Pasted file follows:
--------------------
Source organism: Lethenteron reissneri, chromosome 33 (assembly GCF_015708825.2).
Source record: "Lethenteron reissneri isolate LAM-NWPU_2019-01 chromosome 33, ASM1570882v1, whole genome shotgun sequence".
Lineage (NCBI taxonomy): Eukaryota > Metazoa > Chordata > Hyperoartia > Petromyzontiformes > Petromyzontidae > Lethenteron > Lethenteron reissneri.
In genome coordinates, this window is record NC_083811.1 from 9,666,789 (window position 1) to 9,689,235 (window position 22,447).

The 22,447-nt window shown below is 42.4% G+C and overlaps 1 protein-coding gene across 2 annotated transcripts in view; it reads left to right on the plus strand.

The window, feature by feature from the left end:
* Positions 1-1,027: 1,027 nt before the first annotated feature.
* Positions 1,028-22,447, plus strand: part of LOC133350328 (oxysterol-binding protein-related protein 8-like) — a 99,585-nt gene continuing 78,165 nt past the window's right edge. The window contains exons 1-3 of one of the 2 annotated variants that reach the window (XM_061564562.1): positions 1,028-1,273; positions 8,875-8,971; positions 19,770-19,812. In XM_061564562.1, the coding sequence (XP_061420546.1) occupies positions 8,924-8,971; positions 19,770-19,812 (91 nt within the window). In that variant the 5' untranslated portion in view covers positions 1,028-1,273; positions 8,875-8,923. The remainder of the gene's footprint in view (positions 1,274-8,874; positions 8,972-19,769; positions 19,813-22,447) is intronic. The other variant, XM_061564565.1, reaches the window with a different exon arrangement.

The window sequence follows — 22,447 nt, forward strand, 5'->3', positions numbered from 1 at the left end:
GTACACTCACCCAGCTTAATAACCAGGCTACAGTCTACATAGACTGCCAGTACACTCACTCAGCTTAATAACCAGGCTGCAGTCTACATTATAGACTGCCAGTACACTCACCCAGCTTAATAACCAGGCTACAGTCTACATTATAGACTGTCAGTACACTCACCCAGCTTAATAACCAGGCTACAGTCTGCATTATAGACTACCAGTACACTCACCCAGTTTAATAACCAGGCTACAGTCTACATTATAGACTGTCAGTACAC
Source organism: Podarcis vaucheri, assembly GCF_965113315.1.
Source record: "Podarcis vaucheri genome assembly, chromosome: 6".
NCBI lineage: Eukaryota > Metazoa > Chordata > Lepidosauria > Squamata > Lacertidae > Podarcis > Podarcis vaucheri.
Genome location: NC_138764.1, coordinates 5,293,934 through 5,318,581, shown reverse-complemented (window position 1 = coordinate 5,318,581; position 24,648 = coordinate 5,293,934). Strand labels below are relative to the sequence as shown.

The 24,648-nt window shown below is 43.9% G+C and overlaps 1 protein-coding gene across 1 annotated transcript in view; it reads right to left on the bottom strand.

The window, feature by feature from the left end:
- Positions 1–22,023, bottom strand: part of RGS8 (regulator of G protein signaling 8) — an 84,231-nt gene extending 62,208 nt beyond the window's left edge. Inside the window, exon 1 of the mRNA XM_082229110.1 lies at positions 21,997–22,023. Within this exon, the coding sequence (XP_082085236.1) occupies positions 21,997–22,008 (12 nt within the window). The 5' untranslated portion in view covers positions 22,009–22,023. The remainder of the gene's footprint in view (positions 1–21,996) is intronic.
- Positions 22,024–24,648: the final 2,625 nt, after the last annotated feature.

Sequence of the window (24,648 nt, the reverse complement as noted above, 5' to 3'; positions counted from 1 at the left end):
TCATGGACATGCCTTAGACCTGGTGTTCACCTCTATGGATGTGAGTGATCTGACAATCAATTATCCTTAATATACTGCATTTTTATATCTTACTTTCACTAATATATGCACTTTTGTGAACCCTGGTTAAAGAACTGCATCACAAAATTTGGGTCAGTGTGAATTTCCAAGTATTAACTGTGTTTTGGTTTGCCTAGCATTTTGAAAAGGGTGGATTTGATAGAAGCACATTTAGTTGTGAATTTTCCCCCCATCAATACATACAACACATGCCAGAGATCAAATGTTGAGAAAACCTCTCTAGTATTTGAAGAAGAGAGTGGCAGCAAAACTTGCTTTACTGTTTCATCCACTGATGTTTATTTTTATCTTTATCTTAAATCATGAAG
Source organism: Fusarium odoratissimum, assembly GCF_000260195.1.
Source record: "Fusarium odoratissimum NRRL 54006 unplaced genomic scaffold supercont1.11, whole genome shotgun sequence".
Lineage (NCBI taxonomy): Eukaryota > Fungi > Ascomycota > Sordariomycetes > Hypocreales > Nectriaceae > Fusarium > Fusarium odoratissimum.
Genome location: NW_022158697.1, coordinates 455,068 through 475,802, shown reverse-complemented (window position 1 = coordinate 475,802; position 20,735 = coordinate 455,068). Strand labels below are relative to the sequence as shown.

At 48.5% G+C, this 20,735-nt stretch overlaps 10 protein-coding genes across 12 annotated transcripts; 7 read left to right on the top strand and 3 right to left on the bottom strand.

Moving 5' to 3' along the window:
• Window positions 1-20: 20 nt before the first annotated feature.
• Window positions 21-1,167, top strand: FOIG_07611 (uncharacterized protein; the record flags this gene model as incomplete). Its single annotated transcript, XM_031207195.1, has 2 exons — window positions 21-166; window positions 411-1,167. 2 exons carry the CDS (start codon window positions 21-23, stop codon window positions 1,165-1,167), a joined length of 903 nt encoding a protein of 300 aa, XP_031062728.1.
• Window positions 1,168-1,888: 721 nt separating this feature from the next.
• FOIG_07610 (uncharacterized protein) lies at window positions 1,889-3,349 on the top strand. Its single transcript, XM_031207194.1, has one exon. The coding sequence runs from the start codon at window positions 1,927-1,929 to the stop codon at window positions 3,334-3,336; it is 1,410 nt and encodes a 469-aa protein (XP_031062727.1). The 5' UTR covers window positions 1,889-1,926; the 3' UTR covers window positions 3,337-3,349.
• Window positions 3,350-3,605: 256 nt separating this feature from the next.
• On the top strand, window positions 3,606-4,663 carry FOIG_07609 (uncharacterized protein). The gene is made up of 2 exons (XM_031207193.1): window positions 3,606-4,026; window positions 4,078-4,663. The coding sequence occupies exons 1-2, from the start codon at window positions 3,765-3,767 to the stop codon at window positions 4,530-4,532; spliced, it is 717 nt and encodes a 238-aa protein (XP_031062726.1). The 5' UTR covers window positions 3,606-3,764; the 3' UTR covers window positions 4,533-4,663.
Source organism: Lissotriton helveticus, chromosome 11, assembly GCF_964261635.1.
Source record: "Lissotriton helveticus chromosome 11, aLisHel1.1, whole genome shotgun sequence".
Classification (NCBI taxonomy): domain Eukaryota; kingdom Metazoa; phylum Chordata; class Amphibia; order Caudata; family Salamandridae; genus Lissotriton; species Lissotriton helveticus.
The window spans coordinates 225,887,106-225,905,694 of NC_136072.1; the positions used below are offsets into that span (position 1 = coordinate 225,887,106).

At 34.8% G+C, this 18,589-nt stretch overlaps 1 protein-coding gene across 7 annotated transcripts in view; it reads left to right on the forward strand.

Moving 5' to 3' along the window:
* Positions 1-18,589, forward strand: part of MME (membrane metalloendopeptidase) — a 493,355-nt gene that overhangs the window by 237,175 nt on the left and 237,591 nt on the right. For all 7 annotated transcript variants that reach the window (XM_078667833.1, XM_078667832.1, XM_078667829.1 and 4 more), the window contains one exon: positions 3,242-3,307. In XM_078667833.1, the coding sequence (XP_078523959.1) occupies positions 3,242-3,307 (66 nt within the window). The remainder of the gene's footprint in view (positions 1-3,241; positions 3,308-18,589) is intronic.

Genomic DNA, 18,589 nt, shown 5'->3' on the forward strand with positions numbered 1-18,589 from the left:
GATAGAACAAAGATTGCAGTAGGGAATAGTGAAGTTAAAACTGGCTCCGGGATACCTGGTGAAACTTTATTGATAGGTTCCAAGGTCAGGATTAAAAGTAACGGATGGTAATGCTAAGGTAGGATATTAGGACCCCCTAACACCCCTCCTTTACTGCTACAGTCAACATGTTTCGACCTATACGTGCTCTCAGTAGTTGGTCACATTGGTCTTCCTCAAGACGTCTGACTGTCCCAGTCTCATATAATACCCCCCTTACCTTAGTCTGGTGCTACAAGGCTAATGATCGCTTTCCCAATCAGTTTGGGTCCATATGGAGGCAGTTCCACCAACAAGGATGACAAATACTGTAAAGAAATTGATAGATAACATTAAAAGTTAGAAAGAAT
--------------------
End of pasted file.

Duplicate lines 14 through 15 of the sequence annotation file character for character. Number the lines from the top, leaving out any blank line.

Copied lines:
Genome location: NC_138764.1, coordinates 5,293,934 through 5,318,581, shown reverse-complemented (window position 1 = coordinate 5,318,581; position 24,648 = coordinate 5,293,934). Strand labels below are relative to the sequence as shown.

The 24,648-nt window shown below is 43.9% G+C and overlaps 1 protein-coding gene across 1 annotated transcript in view; it reads right to left on the bottom strand.